3. The awesome rack! Your boobs will look phenomenal due to the increased volume and bloodflow. I may just keep pumping forever just to keep the boobs.

Lies debunked:

1. Breastfeeding is painful. FALSE. If it hurts, you're doing it wrong. The most common reason for pain is a bad latch. This is what causes the cracked nipples, clogged ducts and the complications that go with them. My munchkin had a really hard time latching effectively at first. I discovered that if I pinched my areola so my nipple stuck out and waited for him to open his mouth ALL THE WAY, then stuck my entire boob in there (well, that's how it felt anyway) he got a good latch more often. Then I tipped his head so his chin pressed into my breast and his nose just barely grazed it. Latch first, position second. It's backwards from what they teach you, but it worked for me. I've never had a nipple sore enough to need nipple cream. I've had clogged ducts a few times, but Tylenol and a warm compress combined with frequent nursing got rid of it quickly.

2. You can't drink alcohol. False. A drink or 2 occasionally will not affect your breastmilk. The amount of alcohol from one drink that transfers to breastmilk is extremely small and won't affect a healthy full term baby. If you feel tipsy, wait until you don't anymore before breastfeeding just to be on the safe side. Once it's out of your bloodstream it's out of your breastmilk too.

3. It's hard to do in public, or illegal. False to the point of silliness. All you need for discreet public nursing is a nursing cover or shawl. I use a light cotton sarong with two corners knotted together. Most people don't even realize what you're doing under there. And most states have laws protecting a mother's right to breastfeed her child in public. In Indiana, a nursing mother has the right to nurse her child whereever they are both legally allowed to be- cover or not!

4. You have to watch what you eat. Mostly false. Obviously, you should try to eat right anyway, but you don't need to be fanatical about it. If you're eating a relatively healthy diet and filling in any nutritional gaps with a prenatal vitamin, you're good. Some babies do have sensitivities to proteins from the foods mom eats that are transferred to breastmilk, so if baby is fussy or extra gassy, temporarily eliminating a food can sometimes help. Common offenders are dairy, onions, beans and gassy vegetables. Most babies outgrow this pretty quickly though. You can probably go a couple weeks without ice cream, can't you?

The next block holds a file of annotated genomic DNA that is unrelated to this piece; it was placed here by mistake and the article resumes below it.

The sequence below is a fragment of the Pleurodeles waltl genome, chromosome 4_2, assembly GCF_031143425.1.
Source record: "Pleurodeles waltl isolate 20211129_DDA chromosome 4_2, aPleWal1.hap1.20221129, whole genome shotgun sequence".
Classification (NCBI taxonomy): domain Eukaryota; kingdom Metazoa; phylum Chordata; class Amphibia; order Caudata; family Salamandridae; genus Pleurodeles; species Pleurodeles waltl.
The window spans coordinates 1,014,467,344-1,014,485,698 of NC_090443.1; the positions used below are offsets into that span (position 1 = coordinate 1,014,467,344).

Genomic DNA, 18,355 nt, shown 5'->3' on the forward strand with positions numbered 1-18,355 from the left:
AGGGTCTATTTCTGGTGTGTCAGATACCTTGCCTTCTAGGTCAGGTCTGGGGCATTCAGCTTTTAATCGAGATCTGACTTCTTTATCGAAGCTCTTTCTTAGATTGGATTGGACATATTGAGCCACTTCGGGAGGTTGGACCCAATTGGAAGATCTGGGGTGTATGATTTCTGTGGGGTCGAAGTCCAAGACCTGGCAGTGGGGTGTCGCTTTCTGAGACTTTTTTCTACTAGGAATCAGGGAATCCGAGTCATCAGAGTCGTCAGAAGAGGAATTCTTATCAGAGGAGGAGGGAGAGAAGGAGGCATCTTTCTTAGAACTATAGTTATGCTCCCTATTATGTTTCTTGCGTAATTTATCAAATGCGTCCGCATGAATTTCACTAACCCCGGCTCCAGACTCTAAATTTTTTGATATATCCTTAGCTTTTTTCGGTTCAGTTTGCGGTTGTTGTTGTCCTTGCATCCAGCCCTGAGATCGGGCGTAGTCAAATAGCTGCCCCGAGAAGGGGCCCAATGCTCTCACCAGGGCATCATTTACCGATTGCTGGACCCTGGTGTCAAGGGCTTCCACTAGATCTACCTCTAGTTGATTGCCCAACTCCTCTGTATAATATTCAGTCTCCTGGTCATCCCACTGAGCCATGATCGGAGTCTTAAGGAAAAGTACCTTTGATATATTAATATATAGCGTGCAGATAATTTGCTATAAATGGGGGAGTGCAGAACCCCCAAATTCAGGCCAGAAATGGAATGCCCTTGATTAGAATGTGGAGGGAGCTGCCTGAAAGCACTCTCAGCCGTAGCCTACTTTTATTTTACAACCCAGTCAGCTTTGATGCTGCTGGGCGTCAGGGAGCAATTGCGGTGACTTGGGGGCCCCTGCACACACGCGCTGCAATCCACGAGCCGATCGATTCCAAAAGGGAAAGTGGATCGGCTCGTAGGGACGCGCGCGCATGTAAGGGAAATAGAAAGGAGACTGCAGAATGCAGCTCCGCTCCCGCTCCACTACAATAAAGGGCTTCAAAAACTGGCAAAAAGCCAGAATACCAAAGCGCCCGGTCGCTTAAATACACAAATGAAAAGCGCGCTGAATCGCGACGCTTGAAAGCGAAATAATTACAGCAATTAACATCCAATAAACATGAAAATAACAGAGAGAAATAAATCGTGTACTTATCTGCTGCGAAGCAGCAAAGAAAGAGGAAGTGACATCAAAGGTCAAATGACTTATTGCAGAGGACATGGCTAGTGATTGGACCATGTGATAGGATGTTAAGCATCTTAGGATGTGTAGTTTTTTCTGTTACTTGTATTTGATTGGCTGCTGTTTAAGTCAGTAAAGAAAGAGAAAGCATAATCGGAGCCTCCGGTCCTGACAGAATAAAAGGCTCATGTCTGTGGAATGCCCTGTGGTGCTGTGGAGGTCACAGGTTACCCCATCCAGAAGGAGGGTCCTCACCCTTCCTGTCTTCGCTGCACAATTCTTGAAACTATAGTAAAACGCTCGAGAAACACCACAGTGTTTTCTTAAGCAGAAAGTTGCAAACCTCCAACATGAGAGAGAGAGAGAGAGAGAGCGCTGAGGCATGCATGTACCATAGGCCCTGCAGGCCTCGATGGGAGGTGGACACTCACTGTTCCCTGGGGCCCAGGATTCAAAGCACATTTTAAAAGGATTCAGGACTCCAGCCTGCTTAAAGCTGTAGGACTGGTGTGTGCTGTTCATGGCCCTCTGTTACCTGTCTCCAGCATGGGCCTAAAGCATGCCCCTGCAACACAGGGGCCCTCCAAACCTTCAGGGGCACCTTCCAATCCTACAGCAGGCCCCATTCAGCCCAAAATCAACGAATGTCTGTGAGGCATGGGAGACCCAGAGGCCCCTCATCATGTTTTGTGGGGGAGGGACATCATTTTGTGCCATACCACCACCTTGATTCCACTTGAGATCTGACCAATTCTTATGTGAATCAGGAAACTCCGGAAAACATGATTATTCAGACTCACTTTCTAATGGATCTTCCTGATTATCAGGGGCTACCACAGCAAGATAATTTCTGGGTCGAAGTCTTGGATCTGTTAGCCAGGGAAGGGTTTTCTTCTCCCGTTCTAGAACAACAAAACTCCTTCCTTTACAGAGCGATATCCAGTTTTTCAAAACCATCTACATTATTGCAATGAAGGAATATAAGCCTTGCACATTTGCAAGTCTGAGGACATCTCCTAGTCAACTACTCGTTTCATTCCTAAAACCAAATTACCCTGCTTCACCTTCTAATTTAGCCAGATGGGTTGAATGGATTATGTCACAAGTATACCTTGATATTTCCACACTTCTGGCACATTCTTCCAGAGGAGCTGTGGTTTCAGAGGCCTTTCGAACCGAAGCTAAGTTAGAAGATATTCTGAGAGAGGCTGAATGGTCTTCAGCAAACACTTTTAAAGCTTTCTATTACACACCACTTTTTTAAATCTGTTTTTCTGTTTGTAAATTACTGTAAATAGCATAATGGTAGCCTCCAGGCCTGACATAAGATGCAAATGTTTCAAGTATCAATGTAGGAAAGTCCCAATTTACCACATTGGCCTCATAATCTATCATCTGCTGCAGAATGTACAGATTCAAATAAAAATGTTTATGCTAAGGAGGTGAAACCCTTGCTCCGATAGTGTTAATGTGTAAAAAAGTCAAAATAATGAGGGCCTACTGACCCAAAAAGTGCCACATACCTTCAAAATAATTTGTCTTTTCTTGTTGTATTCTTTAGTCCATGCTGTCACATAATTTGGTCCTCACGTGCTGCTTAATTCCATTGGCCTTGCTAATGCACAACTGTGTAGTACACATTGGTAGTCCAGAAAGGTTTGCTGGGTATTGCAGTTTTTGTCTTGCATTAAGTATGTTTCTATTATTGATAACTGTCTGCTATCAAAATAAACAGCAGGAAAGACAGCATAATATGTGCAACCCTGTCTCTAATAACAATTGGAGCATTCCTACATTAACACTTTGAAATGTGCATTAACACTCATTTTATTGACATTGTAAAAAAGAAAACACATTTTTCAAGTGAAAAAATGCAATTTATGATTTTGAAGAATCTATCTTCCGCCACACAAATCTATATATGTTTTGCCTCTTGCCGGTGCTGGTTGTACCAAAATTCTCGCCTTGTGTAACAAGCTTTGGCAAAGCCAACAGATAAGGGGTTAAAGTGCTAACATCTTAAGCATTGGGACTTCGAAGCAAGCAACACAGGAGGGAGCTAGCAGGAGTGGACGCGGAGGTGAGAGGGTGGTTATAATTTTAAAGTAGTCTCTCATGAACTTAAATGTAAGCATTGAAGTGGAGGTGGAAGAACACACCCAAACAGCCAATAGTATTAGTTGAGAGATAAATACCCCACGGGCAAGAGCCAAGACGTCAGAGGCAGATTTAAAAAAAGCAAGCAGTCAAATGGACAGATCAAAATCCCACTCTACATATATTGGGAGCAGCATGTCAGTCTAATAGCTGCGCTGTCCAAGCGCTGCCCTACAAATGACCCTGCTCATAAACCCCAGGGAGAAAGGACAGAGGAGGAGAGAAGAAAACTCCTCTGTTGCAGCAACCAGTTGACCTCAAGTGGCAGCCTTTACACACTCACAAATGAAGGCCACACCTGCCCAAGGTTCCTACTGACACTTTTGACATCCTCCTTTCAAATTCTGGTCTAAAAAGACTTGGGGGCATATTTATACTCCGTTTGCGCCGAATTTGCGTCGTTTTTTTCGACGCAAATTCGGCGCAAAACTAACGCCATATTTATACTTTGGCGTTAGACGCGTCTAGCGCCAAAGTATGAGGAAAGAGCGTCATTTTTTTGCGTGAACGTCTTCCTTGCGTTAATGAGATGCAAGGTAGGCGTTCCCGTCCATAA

The human body is incredibly adept at producing nutritionally ideal food for babies. Your body will take nutrients from YOU to make your  milk perfect. If you don't eat right, it'll hurt you before it hurts your baby.

My little dude is now 8 months old and still nursing. It's been an amazing, fantastic experience for me and I want that for every mom!

That said, I do not judge women who choose to feed their babies formula. Formula is FINE. It's not poison, save for the occasional tainted batch. :/ It's such a small amount of time in a person's life that the breast-or-formula debate is even an issue. It's hardly something that will make or break how successful you're child will be in the rest of his life. But breastfeeding can be such a wonderful experience and empowering source of pride for a new mom- I just don't want anyone to miss out on it!

Monday, April 9, 2012

How to fake a cake